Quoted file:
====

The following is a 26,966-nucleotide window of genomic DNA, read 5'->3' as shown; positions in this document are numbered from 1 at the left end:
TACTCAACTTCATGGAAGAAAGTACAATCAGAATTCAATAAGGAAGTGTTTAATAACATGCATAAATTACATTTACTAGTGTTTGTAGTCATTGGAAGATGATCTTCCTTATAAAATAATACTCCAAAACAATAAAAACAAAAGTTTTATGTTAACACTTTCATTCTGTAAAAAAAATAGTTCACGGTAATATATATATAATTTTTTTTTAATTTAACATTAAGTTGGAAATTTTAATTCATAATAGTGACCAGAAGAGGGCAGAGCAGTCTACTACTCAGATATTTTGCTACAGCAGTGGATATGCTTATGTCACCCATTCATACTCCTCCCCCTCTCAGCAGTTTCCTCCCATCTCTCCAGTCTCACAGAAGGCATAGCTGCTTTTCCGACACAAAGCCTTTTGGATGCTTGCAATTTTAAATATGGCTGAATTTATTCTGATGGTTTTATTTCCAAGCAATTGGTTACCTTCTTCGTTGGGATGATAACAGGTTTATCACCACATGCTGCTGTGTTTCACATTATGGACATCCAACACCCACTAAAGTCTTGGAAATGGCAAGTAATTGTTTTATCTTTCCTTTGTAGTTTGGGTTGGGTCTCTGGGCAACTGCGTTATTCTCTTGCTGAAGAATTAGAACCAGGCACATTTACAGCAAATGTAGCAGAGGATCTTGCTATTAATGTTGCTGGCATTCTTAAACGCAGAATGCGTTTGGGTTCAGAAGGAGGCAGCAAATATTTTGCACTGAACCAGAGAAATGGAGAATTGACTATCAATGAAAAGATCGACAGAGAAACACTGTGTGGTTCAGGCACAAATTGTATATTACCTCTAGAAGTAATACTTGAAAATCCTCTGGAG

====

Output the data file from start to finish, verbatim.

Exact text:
The following is a 26,966-nucleotide window of genomic DNA, read 5'->3' as shown; positions in this document are numbered from 1 at the left end:
TACTCAACTTCATGGAAGAAAGTACAATCAGAATTCAATAAGGAAGTGTTTAATAACATGCATAAATTACATTTACTAGTGTTTGTAGTCATTGGAAGATGATCTTCCTTATAAAATAATACTCCAAAACAATAAAAACAAAAGTTTTATGTTAACACTTTCATTCTGTAAAAAAAATAGTTCACGGTAATATATATATAATTTTTTTTTAATTTAACATTAAGTTGGAAATTTTAATTCATAATAGTGACCAGAAGAGGGCAGAGCAGTCTACTACTCAGATATTTTGCTACAGCAGTGGATATGCTTATGTCACCCATTCATACTCCTCCCCCTCTCAGCAGTTTCCTCCCATCTCTCCAGTCTCACAGAAGGCATAGCTGCTTTTCCGACACAAAGCCTTTTGGATGCTTGCAATTTTAAATATGGCTGAATTTATTCTGATGGTTTTATTTCCAAGCAATTGGTTACCTTCTTCGTTGGGATGATAACAGGTTTATCACCACATGCTGCTGTGTTTCACATTATGGACATCCAACACCCACTAAAGTCTTGGAAATGGCAAGTAATTGTTTTATCTTTCCTTTGTAGTTTGGGTTGGGTCTCTGGGCAACTGCGTTATTCTCTTGCTGAAGAATTAGAACCAGGCACATTTACAGCAAATGTAGCAGAGGATCTTGCTATTAATGTTGCTGGCATTCTTAAACGCAGAATGCGTTTGGGTTCAGAAGGAGGCAGCAAATATTTTGCACTGAACCAGAGAAATGGAGAATTGACTATCAATGAAAAGATCGACAGAGAAACACTGTGTGGTTCAGGCACAAATTGTATATTACCTCTAGAAGTAATACTTGAAAATCCTCTGGAG